Plate Theory and Extensions - Retention Measurements on Close Eluting Peaks > Page 45
Figure 10. Errors Involved in Measuring Retention Data From Merging Peak Envelopes
The composite envelope is shown plotted over the envelope of each individual peak. The actual retention difference, if taken from the maxima of the envelope, will give a value of less than 80% of the true retention difference. In addition, as the peaks become closer this error rapidly increases. Most data processing software do not take this type of error into account. Consequently, if such data was used for solute identification, or column design, the results may be in gross in error.
Another serious source of error can arise when two peaks are unresolved, and the retention time of the maximum of the envelope is taken as the mean retention time of the two individual solutes. This measurement can only be accurate if the peaks are absolutely symmetrical and the two peaks are of equal height. The result of different proportions of each isomer on the retention time of the composite envelope is shown in Figure 11. It is quite obvious that the position of the peak maximum of the composite envelope is very different from the mean retention time of the individual peaks.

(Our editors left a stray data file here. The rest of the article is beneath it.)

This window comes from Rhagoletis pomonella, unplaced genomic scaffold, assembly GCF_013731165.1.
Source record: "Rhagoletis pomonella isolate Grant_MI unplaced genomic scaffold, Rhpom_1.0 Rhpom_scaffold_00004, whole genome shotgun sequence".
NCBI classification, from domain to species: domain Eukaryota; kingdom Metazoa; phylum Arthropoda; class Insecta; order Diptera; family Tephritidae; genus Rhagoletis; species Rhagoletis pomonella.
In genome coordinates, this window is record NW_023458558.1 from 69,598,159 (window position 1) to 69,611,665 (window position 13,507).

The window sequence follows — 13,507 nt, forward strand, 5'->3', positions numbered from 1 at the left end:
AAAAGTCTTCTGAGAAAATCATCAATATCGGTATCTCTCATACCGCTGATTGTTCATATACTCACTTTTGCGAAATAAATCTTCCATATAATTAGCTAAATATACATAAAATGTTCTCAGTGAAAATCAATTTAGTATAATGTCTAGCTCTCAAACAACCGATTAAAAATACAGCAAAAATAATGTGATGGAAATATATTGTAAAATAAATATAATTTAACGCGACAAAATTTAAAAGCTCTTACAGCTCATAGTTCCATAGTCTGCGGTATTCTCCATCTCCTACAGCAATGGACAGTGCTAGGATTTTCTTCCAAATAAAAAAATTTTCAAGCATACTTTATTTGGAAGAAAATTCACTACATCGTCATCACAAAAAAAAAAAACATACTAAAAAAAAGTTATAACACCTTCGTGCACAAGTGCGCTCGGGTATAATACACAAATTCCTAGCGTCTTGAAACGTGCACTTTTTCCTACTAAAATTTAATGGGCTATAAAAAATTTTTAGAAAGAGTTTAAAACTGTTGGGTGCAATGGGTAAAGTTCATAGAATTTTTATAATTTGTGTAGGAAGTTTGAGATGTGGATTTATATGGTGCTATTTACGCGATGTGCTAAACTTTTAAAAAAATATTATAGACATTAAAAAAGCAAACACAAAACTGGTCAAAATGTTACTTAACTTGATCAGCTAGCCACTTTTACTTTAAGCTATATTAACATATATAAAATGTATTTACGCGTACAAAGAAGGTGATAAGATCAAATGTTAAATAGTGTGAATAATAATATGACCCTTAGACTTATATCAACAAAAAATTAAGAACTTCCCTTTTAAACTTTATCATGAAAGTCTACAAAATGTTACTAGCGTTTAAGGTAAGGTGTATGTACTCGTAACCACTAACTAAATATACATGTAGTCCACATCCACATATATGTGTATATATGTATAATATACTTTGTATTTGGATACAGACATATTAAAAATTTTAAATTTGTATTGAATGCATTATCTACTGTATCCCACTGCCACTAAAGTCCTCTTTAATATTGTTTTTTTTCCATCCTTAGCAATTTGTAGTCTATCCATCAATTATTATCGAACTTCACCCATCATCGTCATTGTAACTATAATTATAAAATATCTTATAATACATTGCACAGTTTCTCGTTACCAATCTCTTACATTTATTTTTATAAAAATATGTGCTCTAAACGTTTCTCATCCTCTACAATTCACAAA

Figure 11. A Composite Peak Formed by Two Closely Eluting Peaks of Different Size
Additionally, in the example given, the peaks were taken as truly Gaussian in shape. The peak maximum of the envelope are distorted to an even greater extent if the peaks are asymmetric. The retention time of a composite peak must never be assumed to have a specific relationship with those of the unresolved pair.